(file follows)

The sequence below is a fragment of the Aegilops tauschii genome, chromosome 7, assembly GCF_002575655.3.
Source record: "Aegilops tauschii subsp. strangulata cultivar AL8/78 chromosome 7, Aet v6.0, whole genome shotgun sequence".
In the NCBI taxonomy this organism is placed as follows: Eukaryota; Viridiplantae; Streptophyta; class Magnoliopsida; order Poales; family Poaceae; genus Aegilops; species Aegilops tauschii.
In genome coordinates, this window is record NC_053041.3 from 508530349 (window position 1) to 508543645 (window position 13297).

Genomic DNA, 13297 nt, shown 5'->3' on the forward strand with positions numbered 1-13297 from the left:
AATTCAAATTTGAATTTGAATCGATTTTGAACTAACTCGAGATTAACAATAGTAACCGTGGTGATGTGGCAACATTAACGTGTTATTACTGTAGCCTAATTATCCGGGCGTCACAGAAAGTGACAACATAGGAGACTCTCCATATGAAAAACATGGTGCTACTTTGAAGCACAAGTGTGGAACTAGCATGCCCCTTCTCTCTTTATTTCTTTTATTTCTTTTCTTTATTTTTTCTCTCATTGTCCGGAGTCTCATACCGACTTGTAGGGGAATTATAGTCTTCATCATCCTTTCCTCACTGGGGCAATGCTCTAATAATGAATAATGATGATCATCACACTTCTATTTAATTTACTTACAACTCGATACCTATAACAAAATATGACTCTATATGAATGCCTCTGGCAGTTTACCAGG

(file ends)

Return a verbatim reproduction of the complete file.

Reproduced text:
The sequence below is a fragment of the Aegilops tauschii genome, chromosome 7, assembly GCF_002575655.3.
Source record: "Aegilops tauschii subsp. strangulata cultivar AL8/78 chromosome 7, Aet v6.0, whole genome shotgun sequence".
In the NCBI taxonomy this organism is placed as follows: Eukaryota; Viridiplantae; Streptophyta; class Magnoliopsida; order Poales; family Poaceae; genus Aegilops; species Aegilops tauschii.
In genome coordinates, this window is record NC_053041.3 from 508530349 (window position 1) to 508543645 (window position 13297).

Genomic DNA, 13297 nt, shown 5'->3' on the forward strand with positions numbered 1-13297 from the left:
AATTCAAATTTGAATTTGAATCGATTTTGAACTAACTCGAGATTAACAATAGTAACCGTGGTGATGTGGCAACATTAACGTGTTATTACTGTAGCCTAATTATCCGGGCGTCACAGAAAGTGACAACATAGGAGACTCTCCATATGAAAAACATGGTGCTACTTTGAAGCACAAGTGTGGAACTAGCATGCCCCTTCTCTCTTTATTTCTTTTATTTCTTTTCTTTATTTTTTCTCTCATTGTCCGGAGTCTCATACCGACTTGTAGGGGAATTATAGTCTTCATCATCCTTTCCTCACTGGGGCAATGCTCTAATAATGAATAATGATGATCATCACACTTCTATTTAATTTACTTACAACTCGATACCTATAACAAAATATGACTCTATATGAATGCCTCTGGCAGTTTACCAGG